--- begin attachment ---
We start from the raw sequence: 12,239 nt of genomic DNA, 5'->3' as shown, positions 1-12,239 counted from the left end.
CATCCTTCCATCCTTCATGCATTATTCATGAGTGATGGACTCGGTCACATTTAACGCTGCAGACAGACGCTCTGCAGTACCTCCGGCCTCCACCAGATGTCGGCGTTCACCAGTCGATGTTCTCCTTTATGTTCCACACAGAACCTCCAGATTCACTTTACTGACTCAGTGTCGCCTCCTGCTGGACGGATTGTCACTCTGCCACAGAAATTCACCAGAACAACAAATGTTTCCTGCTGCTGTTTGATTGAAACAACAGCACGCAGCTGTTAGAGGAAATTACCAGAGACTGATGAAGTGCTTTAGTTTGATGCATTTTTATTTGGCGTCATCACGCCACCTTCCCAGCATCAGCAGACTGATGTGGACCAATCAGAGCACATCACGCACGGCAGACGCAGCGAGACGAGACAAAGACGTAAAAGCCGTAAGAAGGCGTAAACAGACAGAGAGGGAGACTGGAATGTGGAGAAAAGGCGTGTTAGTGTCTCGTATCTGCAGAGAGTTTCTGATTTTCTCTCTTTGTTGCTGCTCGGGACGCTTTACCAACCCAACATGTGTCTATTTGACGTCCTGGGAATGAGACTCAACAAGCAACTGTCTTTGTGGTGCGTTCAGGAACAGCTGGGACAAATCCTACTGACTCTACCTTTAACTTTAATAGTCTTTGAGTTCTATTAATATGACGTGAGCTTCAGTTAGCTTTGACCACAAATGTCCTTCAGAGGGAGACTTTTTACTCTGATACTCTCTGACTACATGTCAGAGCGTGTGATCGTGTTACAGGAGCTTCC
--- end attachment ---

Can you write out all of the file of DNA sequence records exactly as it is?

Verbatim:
We start from the raw sequence: 12,239 nt of genomic DNA, 5'->3' as shown, positions 1-12,239 counted from the left end.
CATCCTTCCATCCTTCATGCATTATTCATGAGTGATGGACTCGGTCACATTTAACGCTGCAGACAGACGCTCTGCAGTACCTCCGGCCTCCACCAGATGTCGGCGTTCACCAGTCGATGTTCTCCTTTATGTTCCACACAGAACCTCCAGATTCACTTTACTGACTCAGTGTCGCCTCCTGCTGGACGGATTGTCACTCTGCCACAGAAATTCACCAGAACAACAAATGTTTCCTGCTGCTGTTTGATTGAAACAACAGCACGCAGCTGTTAGAGGAAATTACCAGAGACTGATGAAGTGCTTTAGTTTGATGCATTTTTATTTGGCGTCATCACGCCACCTTCCCAGCATCAGCAGACTGATGTGGACCAATCAGAGCACATCACGCACGGCAGACGCAGCGAGACGAGACAAAGACGTAAAAGCCGTAAGAAGGCGTAAACAGACAGAGAGGGAGACTGGAATGTGGAGAAAAGGCGTGTTAGTGTCTCGTATCTGCAGAGAGTTTCTGATTTTCTCTCTTTGTTGCTGCTCGGGACGCTTTACCAACCCAACATGTGTCTATTTGACGTCCTGGGAATGAGACTCAACAAGCAACTGTCTTTGTGGTGCGTTCAGGAACAGCTGGGACAAATCCTACTGACTCTACCTTTAACTTTAATAGTCTTTGAGTTCTATTAATATGACGTGAGCTTCAGTTAGCTTTGACCACAAATGTCCTTCAGAGGGAGACTTTTTACTCTGATACTCTCTGACTACATGTCAGAGCGTGTGATCGTGTTACAGGAGCTTCC